Ahh and I forgot “Maqloubah” – have a look at the picture. Either way Sahteen, meaning “To your Health” or “Bon Appetit”. If you are hungry now, see my top 5 Arabic restaurants in Amman and around:


Can you share any funny/typical tradition from Jordan?

I am not so familiar with the typical Jordanian traditions to be honest, but surely everything around a wedding and engagement has a typical procedure from asking the bride’s father for the hand of the daughter, over special engagement parties to the wedding ceremony with music dance, food and so on.

Another tradition when people are getting married is that they invite their friends to the Hammam (Turkish bath). Of course separated. The bride with her female friends and the groom with his male friends.

One typical tradition is maybe that you can observe Jordanian families nearly all year-round having BBQs and gatherings sometimes in locations which we would not necessarily consider attractive such as at the site of the highway.

What is the most annoying stereotype about Jordan people that you found out not to be true?

To be honest, I don’t know what people in Europe think about Jordanians. Maybe people probably don’t even know exactly where the country is and we heard many more news about Iraqis and Syrians in the recent years.

Either way they are a very young Arab nation with lots of struggles and difficulties due to water scarcity, geographical location, political constellations, so they face many challenges. But Jordanians are well-known for their hospitality and welcoming culture. That’s why you will always hear “Welcome to Jordan”.


What is your favorite thing to do in Jordan that people should do if they visit?

Well, most of the people would think about Petra, one of the world wonders and, of course Wadi Rum, which is an exceptional place.

For me, the desert with its silence and wide open spaces next to rocky mountains and the possibility to sleep under the stars without hearing any car, animal or human, is just amazing.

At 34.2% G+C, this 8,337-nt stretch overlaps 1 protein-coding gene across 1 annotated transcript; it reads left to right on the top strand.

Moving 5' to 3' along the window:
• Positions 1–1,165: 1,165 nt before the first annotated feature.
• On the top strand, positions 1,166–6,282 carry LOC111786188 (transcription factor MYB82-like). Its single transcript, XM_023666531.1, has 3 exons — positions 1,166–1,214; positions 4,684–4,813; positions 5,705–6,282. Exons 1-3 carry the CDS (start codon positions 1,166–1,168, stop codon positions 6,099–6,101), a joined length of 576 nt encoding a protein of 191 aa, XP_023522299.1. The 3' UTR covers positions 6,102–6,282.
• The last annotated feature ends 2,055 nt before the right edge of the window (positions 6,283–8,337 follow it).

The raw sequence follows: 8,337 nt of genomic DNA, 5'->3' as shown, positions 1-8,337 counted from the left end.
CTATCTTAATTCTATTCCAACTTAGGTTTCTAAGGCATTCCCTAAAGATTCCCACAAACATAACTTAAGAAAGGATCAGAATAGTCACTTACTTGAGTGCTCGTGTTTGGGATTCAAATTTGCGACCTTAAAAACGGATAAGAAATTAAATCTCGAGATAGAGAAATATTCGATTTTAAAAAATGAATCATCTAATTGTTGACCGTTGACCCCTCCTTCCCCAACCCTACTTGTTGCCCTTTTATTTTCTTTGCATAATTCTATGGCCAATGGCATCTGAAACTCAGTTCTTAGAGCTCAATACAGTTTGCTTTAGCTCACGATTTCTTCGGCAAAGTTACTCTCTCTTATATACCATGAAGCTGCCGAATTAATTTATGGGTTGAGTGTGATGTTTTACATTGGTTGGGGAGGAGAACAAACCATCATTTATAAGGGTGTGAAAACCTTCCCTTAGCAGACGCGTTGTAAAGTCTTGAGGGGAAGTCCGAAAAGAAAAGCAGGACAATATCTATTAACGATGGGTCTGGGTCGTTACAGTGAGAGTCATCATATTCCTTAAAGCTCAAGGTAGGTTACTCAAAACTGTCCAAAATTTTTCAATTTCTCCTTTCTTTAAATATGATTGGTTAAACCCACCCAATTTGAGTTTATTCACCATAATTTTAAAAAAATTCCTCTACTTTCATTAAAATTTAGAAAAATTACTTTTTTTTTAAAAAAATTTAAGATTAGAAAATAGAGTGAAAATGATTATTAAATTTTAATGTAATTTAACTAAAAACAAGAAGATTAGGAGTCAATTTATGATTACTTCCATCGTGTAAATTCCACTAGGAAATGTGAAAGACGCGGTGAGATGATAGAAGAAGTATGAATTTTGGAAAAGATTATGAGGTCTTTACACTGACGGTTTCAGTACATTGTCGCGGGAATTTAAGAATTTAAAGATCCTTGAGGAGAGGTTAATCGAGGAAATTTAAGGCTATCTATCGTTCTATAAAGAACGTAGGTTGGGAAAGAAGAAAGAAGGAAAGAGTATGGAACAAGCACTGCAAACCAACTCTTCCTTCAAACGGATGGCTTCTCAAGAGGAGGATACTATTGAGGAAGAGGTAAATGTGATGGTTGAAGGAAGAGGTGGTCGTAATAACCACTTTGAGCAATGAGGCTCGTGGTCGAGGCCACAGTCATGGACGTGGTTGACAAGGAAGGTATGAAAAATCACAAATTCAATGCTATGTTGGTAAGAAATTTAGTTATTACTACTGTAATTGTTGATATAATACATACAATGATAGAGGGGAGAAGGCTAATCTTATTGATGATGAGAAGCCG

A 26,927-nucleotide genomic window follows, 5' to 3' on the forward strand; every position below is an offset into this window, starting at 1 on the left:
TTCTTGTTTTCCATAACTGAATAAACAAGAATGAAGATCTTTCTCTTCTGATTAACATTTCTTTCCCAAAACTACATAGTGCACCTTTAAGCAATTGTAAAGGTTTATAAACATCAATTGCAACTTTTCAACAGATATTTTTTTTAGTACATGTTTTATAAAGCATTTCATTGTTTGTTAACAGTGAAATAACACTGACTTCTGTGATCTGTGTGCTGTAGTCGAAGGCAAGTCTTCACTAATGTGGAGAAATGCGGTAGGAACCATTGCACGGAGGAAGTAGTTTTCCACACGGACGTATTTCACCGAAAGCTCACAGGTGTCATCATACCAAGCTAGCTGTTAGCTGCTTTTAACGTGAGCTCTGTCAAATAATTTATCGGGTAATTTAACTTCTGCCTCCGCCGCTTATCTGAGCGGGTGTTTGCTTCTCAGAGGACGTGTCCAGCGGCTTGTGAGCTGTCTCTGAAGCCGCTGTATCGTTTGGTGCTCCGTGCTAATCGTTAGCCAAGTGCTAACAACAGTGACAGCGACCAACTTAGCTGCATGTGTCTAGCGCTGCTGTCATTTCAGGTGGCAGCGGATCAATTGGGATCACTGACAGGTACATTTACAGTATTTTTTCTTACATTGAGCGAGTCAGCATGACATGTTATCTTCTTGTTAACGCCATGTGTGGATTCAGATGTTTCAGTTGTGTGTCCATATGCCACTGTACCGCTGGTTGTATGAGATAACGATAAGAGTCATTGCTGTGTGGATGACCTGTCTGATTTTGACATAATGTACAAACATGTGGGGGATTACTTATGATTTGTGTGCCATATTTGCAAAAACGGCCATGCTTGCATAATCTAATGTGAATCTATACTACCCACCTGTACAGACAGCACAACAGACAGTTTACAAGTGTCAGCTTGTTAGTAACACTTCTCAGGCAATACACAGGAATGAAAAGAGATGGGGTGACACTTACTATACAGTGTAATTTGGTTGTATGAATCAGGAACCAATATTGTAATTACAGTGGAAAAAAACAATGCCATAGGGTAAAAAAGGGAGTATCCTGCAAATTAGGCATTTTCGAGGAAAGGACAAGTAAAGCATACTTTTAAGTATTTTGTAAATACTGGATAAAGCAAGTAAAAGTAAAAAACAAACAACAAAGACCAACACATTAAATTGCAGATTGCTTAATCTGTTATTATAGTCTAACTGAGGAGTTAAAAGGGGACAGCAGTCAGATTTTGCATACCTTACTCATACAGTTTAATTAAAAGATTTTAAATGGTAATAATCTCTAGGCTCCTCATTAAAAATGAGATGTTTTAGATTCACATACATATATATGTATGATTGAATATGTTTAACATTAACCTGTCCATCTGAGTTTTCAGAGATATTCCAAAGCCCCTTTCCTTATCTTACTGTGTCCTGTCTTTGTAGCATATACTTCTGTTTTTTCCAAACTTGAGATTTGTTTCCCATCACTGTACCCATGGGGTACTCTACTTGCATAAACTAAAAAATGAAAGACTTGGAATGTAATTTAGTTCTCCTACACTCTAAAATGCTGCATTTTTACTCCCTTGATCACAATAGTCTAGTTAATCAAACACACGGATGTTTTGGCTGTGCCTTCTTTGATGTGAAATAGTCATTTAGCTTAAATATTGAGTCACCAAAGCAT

However, I would love to point out that just recently Jordan has a lovely new Hiking Trail that runs through the whole country from North to South covering all the different regions and types of nature.

So, if you are into hiking and nature, and would love to see a more greener part of Jordan, make sure to check out the Jordan Trail as you can also hike parts of it, be it for a day or a weekend, guided or on your own – with caution. You can also do cycling tours or hike through some green valleys with thousand-year old olive trees.


What was the biggest challenge for you once you moved to Jordan?

Well, even though it is not as far as Australia, it is a considerable distance from Europe and flights are pretty expensive and usually only take off and land in the middle of the night.

Just recently in 2018 Ryanair started to fly to Jordan from several European destination. However, from Germany you can only fly from Cologne to Aqaba, there is no direct flight from Germany to Amman with Ryanair, so you usually have to opt for some of the more expensive airlines to see family and friends back home.

Other challenges are finding some kids-friendly environments. Jordanians love kids, they have a lot of them, but the infrastructure is not always kids-friendly, especially when it comes to toddlers or babies. Anyway, I have been exploring a lot of places and posted about what to do with kids in Amman.


What is/are a fun fact(s) about Jordan most people don’t know about or expect?

I haven’t received a single letter since I am here. They do have building numbers, but barely anybody refers to a concrete address rather than some landmarks in the area.

This can make orientation a bit complicated and even to be picked up by Uber is not always easy. Anyway, after a while you can figure it out. If you are new in Amman and need some orientation.

What do you miss most from home?

It is definitely not Gummi Bears, Kinder chocolate or Maggi Soups. I think it is just being able to go out of your home and take a walk, which is nearly impossible in Amman due to non-existing or bad sidewalks, the hilly landscape, obstacles and the pollution of the cars.

I miss the green areas, clean playgrounds, and a good German beer and the German order… haha

What would be your top advice for people who are thinking to move to Jordan?

Be open minded, accept that the country with its people and culture is probably different to your home country, but that you will meet some great people, in a diverse country with awesome weather most year-round and excellent food.

Also, there are some great natural treasures as mentioned above. But be warned, it is an expensive destination so take that into account.


You can also find Bastian on Facebook, Instagram and Pinterest.

You can find more expat stories on my blog.